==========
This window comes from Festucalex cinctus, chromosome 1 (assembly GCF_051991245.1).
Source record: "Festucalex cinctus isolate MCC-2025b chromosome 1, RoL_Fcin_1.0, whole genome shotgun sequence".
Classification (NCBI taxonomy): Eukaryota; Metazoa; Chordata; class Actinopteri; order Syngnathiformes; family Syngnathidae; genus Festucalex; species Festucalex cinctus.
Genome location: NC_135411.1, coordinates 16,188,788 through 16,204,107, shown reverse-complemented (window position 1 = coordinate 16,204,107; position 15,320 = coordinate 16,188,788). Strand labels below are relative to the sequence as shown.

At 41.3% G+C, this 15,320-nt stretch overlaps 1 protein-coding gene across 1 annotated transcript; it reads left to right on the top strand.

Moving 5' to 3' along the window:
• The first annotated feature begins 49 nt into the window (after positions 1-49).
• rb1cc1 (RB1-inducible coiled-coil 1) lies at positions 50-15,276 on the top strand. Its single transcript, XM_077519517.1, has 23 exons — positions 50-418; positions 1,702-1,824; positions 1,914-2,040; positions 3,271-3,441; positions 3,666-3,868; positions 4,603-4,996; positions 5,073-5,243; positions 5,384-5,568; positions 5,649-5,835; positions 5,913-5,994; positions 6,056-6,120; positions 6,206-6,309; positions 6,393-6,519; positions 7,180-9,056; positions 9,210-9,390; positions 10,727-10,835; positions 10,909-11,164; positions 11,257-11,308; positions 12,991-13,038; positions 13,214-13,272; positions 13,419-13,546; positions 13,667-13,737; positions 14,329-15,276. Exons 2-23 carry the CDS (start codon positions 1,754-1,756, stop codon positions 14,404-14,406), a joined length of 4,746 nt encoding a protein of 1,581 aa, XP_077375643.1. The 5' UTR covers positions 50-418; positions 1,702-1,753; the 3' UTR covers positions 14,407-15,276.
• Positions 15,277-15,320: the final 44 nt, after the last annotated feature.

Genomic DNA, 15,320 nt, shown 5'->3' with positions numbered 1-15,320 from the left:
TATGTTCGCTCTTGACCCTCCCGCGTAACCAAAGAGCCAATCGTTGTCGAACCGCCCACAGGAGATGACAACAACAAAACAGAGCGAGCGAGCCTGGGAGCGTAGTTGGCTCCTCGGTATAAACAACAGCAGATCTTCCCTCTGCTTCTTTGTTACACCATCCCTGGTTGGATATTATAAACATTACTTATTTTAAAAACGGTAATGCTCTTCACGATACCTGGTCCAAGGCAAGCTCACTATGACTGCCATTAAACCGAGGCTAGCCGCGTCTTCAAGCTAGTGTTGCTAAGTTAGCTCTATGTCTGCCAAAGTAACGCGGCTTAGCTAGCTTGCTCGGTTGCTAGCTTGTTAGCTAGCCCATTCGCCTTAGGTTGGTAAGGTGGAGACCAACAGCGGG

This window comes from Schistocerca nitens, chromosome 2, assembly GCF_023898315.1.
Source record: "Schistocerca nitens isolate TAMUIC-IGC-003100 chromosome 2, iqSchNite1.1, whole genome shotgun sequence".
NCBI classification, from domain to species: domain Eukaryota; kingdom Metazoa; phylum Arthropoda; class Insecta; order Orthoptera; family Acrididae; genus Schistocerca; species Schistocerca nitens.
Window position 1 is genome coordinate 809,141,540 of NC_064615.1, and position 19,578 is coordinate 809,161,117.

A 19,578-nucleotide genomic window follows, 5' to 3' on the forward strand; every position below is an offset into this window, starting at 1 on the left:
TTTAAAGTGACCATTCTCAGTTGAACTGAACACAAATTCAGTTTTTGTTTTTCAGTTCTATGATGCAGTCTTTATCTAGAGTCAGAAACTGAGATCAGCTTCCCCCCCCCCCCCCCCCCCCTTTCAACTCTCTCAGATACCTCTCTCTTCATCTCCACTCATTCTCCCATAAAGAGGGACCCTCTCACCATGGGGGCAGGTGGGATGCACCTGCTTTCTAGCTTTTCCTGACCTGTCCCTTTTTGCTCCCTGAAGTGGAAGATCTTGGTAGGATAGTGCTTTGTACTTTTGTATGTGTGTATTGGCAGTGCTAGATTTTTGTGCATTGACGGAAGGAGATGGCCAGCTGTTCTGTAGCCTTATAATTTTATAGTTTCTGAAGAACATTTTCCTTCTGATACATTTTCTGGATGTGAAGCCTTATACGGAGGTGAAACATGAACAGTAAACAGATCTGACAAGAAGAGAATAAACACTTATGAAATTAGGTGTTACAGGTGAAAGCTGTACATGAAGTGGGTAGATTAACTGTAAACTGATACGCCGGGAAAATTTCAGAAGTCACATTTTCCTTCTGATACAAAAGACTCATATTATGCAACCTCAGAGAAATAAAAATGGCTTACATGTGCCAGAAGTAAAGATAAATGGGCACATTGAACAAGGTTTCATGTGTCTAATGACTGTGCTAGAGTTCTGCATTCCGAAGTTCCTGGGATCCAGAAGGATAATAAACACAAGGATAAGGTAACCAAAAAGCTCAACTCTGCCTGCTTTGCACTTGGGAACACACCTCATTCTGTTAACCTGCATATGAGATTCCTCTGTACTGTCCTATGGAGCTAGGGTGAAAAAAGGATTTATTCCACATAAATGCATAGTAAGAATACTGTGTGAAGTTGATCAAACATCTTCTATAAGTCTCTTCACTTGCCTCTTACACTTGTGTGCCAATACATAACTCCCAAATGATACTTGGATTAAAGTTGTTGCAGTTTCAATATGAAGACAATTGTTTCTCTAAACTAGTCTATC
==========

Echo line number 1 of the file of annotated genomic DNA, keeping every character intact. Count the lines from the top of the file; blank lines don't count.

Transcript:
This window comes from Festucalex cinctus, chromosome 1 (assembly GCF_051991245.1).